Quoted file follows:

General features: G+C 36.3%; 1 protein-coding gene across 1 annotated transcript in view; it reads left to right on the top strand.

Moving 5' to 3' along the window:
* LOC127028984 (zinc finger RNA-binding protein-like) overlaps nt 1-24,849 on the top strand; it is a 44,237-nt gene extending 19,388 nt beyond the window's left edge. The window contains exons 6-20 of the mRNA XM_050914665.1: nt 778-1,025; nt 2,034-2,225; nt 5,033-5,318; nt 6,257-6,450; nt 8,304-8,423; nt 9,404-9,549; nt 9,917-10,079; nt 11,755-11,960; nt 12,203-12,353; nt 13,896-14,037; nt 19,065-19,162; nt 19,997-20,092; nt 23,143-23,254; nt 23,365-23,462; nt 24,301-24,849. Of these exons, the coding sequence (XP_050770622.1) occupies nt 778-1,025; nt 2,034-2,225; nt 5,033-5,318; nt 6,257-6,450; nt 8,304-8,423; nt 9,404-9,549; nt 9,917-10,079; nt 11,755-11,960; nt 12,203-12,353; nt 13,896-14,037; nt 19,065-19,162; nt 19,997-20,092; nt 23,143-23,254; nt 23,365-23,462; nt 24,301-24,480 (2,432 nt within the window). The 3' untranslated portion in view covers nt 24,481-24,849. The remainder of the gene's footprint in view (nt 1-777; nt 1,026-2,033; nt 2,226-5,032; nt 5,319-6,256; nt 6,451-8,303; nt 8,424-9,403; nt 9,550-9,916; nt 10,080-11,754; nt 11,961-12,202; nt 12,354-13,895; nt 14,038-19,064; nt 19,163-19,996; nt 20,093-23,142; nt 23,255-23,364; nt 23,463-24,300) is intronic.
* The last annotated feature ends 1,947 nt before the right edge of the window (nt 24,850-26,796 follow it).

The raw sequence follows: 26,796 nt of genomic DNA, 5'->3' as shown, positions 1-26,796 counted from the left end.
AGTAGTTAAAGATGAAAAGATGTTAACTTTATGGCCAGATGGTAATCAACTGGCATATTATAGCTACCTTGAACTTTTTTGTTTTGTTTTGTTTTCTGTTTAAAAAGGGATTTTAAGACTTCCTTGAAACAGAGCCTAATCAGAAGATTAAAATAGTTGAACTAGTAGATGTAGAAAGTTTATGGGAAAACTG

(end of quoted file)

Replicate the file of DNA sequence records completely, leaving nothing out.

General features: G+C 36.3%; 1 protein-coding gene across 1 annotated transcript in view; it reads left to right on the top strand.

Moving 5' to 3' along the window:
* LOC127028984 (zinc finger RNA-binding protein-like) overlaps nt 1-24,849 on the top strand; it is a 44,237-nt gene extending 19,388 nt beyond the window's left edge. The window contains exons 6-20 of the mRNA XM_050914665.1: nt 778-1,025; nt 2,034-2,225; nt 5,033-5,318; nt 6,257-6,450; nt 8,304-8,423; nt 9,404-9,549; nt 9,917-10,079; nt 11,755-11,960; nt 12,203-12,353; nt 13,896-14,037; nt 19,065-19,162; nt 19,997-20,092; nt 23,143-23,254; nt 23,365-23,462; nt 24,301-24,849. Of these exons, the coding sequence (XP_050770622.1) occupies nt 778-1,025; nt 2,034-2,225; nt 5,033-5,318; nt 6,257-6,450; nt 8,304-8,423; nt 9,404-9,549; nt 9,917-10,079; nt 11,755-11,960; nt 12,203-12,353; nt 13,896-14,037; nt 19,065-19,162; nt 19,997-20,092; nt 23,143-23,254; nt 23,365-23,462; nt 24,301-24,480 (2,432 nt within the window). The 3' untranslated portion in view covers nt 24,481-24,849. The remainder of the gene's footprint in view (nt 1-777; nt 1,026-2,033; nt 2,226-5,032; nt 5,319-6,256; nt 6,451-8,303; nt 8,424-9,403; nt 9,550-9,916; nt 10,080-11,754; nt 11,961-12,202; nt 12,354-13,895; nt 14,038-19,064; nt 19,163-19,996; nt 20,093-23,142; nt 23,255-23,364; nt 23,463-24,300) is intronic.
* The last annotated feature ends 1,947 nt before the right edge of the window (nt 24,850-26,796 follow it).

The raw sequence follows: 26,796 nt of genomic DNA, 5'->3' as shown, positions 1-26,796 counted from the left end.
AGTAGTTAAAGATGAAAAGATGTTAACTTTATGGCCAGATGGTAATCAACTGGCATATTATAGCTACCTTGAACTTTTTTGTTTTGTTTTGTTTTCTGTTTAAAAAGGGATTTTAAGACTTCCTTGAAACAGAGCCTAATCAGAAGATTAAAATAGTTGAACTAGTAGATGTAGAAAGTTTATGGGAAAACTG